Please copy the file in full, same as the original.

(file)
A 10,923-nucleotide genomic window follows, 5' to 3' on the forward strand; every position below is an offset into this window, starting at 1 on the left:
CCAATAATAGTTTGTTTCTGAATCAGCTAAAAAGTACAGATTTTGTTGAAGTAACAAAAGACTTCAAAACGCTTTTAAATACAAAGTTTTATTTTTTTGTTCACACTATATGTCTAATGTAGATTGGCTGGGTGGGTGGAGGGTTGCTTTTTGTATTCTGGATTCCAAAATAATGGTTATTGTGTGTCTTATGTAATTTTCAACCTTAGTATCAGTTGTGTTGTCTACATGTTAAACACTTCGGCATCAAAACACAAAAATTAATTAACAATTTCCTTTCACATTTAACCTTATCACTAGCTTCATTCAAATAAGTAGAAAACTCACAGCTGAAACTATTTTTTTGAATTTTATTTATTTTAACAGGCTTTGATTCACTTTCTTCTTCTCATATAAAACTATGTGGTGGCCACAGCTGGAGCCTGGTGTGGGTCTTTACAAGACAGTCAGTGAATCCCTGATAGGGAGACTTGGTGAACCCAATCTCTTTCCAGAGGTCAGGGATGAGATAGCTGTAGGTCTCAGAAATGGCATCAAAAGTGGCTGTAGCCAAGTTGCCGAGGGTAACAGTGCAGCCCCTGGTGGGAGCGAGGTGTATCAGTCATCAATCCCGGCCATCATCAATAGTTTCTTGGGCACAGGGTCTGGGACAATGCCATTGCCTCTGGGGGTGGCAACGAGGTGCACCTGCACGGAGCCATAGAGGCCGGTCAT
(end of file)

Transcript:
A 10,923-nucleotide genomic window follows, 5' to 3' on the forward strand; every position below is an offset into this window, starting at 1 on the left:
CCAATAATAGTTTGTTTCTGAATCAGCTAAAAAGTACAGATTTTGTTGAAGTAACAAAAGACTTCAAAACGCTTTTAAATACAAAGTTTTATTTTTTTGTTCACACTATATGTCTAATGTAGATTGGCTGGGTGGGTGGAGGGTTGCTTTTTGTATTCTGGATTCCAAAATAATGGTTATTGTGTGTCTTATGTAATTTTCAACCTTAGTATCAGTTGTGTTGTCTACATGTTAAACACTTCGGCATCAAAACACAAAAATTAATTAACAATTTCCTTTCACATTTAACCTTATCACTAGCTTCATTCAAATAAGTAGAAAACTCACAGCTGAAACTATTTTTTTGAATTTTATTTATTTTAACAGGCTTTGATTCACTTTCTTCTTCTCATATAAAACTATGTGGTGGCCACAGCTGGAGCCTGGTGTGGGTCTTTACAAGACAGTCAGTGAATCCCTGATAGGGAGACTTGGTGAACCCAATCTCTTTCCAGAGGTCAGGGATGAGATAGCTGTAGGTCTCAGAAATGGCATCAAAAGTGGCTGTAGCCAAGTTGCCGAGGGTAACAGTGCAGCCCCTGGTGGGAGCGAGGTGTATCAGTCATCAATCCCGGCCATCATCAATAGTTTCTTGGGCACAGGGTCTGGGACAATGCCATTGCCTCTGGGGGTGGCAACGAGGTGCACCTGCACGGAGCCATAGAGGCCGGTCAT